uu.seUppsala University Publications
Change search
Link to record
Permanent link

Direct link
BETA
Johansson, Per
Publications (10 of 70) Show all publications
Johansson, P., Schultzberg, M. & Rubin, D. (2019). On optimal re-randomization designs.
Open this publication in new window or tab >>On optimal re-randomization designs
2019 (English)Report (Other academic)
Abstract [en]

Blocking is commonly used in randomized experiments to increase efficiency of estimation. A generalization of blocking is to remove allocations with imbalance in covariates between treated and control units, and thenrandomize within the set of allocations with balance in these covariates. This idea of rerandomization was formalized by [5], who suggested using the affinely invariant Mahalanobis distance between treated and control covariate means as the criterion for removing unbalanced allocations. [3] proposed reducing the set of balanced allocations to the minimum. Here we discuss the implication of such an ‘optimal’ rerandomization design for inferences to the units inthe sample and to the population from which the units in the sample were randomly drawn. We argue that, in general, it is a bad idea to seak the optimal design for an inference to the population because that inference typically only reflects uncertainty from the usually hypothetical random sampling, and not the randomization of treatment versus control.

Publisher
p. 20
Series
Working paper / Department of Statistics, Uppsala University ; 2019:3
National Category
Probability Theory and Statistics
Identifiers
urn:nbn:se:uu:diva-381381 (URN)
Available from: 2019-04-09 Created: 2019-04-09 Last updated: 2019-04-10Bibliographically approved
Schultzberg, M. & Johansson, P. (2019). Optimal designs and asymptotic inference. Uppsala universitet
Open this publication in new window or tab >>Optimal designs and asymptotic inference
2019 (English)Report (Other academic)
Abstract [en]

Recently an experimental design strategy, called rerandomization, has been proposed as acomplement to traditional blocked designs. The idea of rerandomization is to remove, from consideration, those allocations with large imbalances in observed covariates according to abalance criterion, and then randomize within the set of acceptable allocations. This paper clarifies the concept of an ‘optimal’ rerandomization design for inferences using the mean difference sample estimator, SATE. Based on the Mahalanobis distance criterion for balancing the covariates, we show that standard asymptotic inference to the population, from which the units in the sample are randomly drawn, is possible using only the set of best, or ‘optimal’, allocations.

Place, publisher, year, edition, pages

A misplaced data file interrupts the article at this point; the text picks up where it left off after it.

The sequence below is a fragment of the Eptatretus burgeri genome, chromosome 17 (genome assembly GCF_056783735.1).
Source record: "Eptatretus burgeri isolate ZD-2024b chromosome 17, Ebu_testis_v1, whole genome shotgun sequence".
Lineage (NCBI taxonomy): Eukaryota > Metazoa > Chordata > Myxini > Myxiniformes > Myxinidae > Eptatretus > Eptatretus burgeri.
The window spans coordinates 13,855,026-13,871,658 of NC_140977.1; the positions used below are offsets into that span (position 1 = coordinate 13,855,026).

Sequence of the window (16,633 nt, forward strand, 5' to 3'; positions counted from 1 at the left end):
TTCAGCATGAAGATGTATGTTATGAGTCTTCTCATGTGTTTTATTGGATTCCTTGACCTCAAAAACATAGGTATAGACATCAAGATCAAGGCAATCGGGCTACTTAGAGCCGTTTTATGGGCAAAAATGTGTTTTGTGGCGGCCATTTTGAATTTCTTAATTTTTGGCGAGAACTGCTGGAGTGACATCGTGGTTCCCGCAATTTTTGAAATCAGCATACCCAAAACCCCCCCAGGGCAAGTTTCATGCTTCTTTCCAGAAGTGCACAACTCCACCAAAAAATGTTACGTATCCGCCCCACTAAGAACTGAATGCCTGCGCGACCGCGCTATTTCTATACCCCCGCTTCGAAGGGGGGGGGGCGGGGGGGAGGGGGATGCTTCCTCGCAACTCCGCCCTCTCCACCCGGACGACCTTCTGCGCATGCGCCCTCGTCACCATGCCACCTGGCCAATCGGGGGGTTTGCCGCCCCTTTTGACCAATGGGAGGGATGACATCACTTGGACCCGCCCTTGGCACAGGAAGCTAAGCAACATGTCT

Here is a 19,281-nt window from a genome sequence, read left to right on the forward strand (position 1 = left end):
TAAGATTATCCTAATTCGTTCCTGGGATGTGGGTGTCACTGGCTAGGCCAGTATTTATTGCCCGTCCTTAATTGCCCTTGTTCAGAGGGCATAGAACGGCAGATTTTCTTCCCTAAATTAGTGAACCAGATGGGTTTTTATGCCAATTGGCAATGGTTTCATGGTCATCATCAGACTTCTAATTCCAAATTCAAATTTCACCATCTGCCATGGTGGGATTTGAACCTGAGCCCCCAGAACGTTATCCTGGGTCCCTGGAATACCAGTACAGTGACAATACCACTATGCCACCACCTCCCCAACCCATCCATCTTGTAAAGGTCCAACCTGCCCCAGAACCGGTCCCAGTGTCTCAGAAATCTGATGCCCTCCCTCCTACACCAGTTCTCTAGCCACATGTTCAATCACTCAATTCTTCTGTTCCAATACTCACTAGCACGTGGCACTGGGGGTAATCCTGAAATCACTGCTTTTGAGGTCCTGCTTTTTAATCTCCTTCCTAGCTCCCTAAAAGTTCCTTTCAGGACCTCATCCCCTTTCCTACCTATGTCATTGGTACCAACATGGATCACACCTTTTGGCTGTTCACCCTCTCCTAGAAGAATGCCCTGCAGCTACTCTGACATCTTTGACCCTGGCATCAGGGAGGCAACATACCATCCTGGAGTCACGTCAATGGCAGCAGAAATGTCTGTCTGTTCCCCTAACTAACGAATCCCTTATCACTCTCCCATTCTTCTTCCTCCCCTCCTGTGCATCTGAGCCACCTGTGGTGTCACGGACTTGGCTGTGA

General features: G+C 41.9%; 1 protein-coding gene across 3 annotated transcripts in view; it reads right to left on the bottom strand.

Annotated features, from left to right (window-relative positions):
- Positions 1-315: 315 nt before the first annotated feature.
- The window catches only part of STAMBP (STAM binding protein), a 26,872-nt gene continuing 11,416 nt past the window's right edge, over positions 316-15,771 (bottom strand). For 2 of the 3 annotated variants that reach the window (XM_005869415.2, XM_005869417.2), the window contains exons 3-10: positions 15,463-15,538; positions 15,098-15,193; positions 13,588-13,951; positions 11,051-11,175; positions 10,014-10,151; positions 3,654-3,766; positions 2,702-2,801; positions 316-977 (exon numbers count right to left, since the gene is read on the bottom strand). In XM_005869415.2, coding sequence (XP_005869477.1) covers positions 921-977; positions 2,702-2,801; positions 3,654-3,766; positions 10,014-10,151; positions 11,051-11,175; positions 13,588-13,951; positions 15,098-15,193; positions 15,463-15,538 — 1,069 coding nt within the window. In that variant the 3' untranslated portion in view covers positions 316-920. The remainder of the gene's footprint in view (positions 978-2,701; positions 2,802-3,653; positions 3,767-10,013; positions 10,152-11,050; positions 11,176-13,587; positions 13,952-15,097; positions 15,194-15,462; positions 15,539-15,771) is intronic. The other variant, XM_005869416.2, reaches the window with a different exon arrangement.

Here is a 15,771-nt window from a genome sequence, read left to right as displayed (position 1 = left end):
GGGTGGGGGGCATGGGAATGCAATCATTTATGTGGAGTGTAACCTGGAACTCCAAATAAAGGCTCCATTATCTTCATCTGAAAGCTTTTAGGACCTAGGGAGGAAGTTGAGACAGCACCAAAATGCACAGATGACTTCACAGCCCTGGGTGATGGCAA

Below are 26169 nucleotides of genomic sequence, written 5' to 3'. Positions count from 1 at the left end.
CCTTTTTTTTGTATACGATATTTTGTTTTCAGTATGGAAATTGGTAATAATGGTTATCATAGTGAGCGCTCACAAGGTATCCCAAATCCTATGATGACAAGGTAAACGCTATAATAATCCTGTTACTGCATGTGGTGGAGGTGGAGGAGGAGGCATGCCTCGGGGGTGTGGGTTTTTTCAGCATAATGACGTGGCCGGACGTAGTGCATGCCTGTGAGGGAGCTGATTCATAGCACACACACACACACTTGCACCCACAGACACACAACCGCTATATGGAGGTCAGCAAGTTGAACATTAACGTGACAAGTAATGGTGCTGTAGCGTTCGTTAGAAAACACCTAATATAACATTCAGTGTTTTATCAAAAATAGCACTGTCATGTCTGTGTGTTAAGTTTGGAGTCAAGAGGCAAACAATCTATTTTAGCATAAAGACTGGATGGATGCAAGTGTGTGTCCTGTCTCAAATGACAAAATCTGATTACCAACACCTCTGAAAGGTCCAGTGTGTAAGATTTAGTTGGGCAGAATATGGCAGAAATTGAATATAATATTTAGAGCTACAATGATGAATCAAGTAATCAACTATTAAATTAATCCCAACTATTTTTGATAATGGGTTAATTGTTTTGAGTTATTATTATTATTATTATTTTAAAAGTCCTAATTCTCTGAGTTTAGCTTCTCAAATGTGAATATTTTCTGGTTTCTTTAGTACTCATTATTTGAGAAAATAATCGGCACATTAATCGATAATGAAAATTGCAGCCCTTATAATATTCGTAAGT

Uppsala universitet, 2019. p. 17
Series
Working paper / Department of Statistics, Uppsala University ; 2019:2
National Category
Probability Theory and Statistics
Identifiers
urn:nbn:se:uu:diva-381384 (URN)
Available from: 2019-04-09 Created: 2019-04-09 Last updated: 2019-04-10Bibliographically approved
Schultzberg, M. & Johansson, P. (2019). Re-randomization: A complement or substitute for stratification in randomized experiments?. Uppsala University
Open this publication in new window or tab >>Re-randomization: A complement or substitute for stratification in randomized experiments?
2019 (English)Report (Other academic)
Abstract [en]

Rerandomization is a strategy for improving balance on observed covariates in randomized control trails. It has been proposed as a complement to traditional stratied (blocked) designs. However, the relationship and differences between stratification, rerandomization, and the combination of the two have not been previouslyinvestigated. In this paper, we show that stratified designs can be recreated by rerandomization and explain why, in most cases, stratification on binary covariates followed by rerandomization on continuous covariates is more efficient than rerandomization on all covariates at the same time.

Place, publisher, year, edition, pages
Uppsala University, 2019. p. 36
Series
Working paper / Department of Statistics, Uppsala University ; 2019:4
National Category
Probability Theory and Statistics
Identifiers
urn:nbn:se:uu:diva-382225 (URN)
Available from: 2019-04-23 Created: 2019-04-23 Last updated: 2019-04-25Bibliographically approved
Johansson, P. & Schultzberg, M. (2019). Re-randomization strategies for balancing covariates using pre-experimental longitudinal data. Department of Statistics, Uppsala University
Open this publication in new window or tab >>Re-randomization strategies for balancing covariates using pre-experimental longitudinal data
2019 (English)Report (Other academic)
Abstract [en]